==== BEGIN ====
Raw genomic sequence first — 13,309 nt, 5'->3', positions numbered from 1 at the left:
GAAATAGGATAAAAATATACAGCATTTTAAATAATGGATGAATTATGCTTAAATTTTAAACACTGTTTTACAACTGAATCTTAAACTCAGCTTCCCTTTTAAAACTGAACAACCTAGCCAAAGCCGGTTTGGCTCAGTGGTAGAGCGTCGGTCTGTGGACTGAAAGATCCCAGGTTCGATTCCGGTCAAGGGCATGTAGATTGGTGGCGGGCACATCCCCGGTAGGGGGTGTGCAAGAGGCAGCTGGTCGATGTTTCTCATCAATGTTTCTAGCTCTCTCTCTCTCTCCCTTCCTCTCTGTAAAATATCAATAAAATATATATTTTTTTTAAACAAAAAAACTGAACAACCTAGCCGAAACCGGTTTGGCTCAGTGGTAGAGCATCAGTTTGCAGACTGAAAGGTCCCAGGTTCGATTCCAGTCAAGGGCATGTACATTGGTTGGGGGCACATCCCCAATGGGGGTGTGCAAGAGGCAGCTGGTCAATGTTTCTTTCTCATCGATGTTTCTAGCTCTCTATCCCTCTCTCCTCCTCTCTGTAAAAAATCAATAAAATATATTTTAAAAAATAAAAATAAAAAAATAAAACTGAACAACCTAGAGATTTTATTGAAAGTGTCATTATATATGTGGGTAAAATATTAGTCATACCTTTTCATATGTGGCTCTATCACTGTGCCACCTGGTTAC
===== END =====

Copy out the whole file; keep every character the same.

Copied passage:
Raw genomic sequence first — 13,309 nt, 5'->3', positions numbered from 1 at the left:
GAAATAGGATAAAAATATACAGCATTTTAAATAATGGATGAATTATGCTTAAATTTTAAACACTGTTTTACAACTGAATCTTAAACTCAGCTTCCCTTTTAAAACTGAACAACCTAGCCAAAGCCGGTTTGGCTCAGTGGTAGAGCGTCGGTCTGTGGACTGAAAGATCCCAGGTTCGATTCCGGTCAAGGGCATGTAGATTGGTGGCGGGCACATCCCCGGTAGGGGGTGTGCAAGAGGCAGCTGGTCGATGTTTCTCATCAATGTTTCTAGCTCTCTCTCTCTCTCCCTTCCTCTCTGTAAAATATCAATAAAATATATATTTTTTTTAAACAAAAAAACTGAACAACCTAGCCGAAACCGGTTTGGCTCAGTGGTAGAGCATCAGTTTGCAGACTGAAAGGTCCCAGGTTCGATTCCAGTCAAGGGCATGTACATTGGTTGGGGGCACATCCCCAATGGGGGTGTGCAAGAGGCAGCTGGTCAATGTTTCTTTCTCATCGATGTTTCTAGCTCTCTATCCCTCTCTCCTCCTCTCTGTAAAAAATCAATAAAATATATTTTAAAAAATAAAAATAAAAAAATAAAACTGAACAACCTAGAGATTTTATTGAAAGTGTCATTATATATGTGGGTAAAATATTAGTCATACCTTTTCATATGTGGCTCTATCACTGTGCCACCTGGTTAC